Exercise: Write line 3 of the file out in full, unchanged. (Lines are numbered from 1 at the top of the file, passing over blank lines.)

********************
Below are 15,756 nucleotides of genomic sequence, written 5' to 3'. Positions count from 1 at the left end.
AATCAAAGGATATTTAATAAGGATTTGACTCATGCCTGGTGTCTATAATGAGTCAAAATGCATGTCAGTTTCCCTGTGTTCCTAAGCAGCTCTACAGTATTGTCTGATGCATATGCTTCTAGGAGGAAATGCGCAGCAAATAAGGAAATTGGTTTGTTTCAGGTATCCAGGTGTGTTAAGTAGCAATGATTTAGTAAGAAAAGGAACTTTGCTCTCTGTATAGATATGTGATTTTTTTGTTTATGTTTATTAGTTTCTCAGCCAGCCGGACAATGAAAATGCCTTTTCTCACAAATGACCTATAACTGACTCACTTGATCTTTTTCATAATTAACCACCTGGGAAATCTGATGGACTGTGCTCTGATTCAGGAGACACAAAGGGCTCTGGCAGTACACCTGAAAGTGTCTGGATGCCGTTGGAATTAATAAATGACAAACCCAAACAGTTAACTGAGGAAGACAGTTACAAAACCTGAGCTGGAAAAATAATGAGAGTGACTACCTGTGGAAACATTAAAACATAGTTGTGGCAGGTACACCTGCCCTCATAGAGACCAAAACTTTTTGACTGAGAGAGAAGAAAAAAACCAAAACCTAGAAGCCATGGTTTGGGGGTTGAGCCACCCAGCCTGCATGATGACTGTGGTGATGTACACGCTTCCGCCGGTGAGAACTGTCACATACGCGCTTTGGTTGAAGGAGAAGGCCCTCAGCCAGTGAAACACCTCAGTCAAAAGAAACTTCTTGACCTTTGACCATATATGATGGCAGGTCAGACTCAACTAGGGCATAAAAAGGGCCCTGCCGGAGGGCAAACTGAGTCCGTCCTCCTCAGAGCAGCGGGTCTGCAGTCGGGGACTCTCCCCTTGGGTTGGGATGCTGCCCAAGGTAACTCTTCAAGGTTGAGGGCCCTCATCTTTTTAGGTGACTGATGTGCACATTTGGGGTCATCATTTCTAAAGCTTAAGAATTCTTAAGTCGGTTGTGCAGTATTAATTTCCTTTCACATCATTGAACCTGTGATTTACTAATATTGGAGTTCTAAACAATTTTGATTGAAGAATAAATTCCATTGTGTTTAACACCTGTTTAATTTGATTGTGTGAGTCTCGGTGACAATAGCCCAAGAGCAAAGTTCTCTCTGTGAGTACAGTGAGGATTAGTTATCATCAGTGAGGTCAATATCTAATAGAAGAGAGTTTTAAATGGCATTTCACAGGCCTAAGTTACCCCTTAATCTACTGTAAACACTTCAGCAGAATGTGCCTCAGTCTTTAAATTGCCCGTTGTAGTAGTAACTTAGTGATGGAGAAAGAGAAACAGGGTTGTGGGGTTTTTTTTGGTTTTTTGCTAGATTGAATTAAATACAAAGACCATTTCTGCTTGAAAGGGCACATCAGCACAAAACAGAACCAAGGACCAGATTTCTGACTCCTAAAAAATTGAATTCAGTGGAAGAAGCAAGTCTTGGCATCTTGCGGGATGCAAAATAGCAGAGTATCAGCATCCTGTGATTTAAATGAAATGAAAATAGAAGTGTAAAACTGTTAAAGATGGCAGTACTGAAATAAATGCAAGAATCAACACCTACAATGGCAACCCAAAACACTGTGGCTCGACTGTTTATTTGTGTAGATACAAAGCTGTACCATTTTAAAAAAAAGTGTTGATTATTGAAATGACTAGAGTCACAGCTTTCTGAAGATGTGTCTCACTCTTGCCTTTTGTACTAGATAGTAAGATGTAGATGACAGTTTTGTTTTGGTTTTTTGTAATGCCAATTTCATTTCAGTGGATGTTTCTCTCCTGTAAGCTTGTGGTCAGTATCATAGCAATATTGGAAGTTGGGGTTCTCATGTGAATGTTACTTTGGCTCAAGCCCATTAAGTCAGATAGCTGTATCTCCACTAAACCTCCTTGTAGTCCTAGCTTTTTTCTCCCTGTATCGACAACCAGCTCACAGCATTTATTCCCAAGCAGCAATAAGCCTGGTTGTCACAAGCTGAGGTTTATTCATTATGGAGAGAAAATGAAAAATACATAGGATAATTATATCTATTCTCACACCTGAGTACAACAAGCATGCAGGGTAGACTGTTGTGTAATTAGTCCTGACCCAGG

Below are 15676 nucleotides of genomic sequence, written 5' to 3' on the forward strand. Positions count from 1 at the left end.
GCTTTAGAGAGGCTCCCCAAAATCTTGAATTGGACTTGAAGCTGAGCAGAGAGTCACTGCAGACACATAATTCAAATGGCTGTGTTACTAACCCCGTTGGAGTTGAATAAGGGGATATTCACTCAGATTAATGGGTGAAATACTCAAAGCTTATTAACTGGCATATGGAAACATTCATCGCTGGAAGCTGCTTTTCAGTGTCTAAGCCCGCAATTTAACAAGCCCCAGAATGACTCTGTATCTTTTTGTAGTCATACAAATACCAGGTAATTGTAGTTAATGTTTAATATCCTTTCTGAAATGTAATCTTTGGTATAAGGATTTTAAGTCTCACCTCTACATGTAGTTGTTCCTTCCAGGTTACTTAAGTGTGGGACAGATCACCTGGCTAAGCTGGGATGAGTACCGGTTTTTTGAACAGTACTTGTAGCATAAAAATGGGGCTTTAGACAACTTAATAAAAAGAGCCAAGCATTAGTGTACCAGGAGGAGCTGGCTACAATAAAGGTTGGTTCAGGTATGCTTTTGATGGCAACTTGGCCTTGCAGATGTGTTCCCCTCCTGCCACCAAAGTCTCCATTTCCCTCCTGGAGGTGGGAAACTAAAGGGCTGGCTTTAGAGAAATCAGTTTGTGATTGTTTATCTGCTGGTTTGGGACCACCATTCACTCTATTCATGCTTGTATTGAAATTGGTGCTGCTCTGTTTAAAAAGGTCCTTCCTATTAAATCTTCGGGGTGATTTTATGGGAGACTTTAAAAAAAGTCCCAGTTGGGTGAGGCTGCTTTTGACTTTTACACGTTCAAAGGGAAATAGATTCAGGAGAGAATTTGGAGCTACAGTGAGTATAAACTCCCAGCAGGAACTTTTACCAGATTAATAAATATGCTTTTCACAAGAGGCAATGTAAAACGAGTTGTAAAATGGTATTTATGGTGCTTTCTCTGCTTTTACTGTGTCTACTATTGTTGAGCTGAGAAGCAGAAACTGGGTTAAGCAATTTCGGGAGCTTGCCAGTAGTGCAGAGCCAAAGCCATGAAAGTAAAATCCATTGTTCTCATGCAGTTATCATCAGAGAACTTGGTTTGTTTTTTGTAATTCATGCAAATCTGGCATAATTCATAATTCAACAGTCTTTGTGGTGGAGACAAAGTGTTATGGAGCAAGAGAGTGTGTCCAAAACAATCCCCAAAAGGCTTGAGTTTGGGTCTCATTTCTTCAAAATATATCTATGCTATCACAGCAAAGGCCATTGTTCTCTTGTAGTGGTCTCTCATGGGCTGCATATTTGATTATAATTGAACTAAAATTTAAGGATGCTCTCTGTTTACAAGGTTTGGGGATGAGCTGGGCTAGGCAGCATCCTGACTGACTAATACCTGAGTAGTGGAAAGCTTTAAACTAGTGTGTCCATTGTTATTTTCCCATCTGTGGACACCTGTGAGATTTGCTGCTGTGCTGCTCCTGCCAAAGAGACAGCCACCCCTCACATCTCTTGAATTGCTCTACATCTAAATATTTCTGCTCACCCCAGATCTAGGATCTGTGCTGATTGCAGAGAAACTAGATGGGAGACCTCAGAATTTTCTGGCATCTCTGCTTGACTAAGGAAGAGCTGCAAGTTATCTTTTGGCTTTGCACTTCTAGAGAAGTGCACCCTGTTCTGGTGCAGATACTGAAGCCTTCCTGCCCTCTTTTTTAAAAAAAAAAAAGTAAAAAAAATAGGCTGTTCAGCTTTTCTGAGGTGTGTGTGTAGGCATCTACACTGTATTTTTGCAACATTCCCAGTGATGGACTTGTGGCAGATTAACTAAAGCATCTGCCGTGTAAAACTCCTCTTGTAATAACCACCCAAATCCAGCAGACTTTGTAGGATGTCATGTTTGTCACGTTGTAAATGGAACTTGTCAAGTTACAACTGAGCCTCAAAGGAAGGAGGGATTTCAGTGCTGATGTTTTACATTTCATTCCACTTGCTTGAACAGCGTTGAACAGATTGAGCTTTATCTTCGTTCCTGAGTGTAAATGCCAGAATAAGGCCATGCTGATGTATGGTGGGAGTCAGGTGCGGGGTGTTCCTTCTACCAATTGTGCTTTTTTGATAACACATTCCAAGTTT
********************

Below are 15676 nucleotides of genomic sequence, written 5' to 3' on the forward strand. Positions count from 1 at the left end.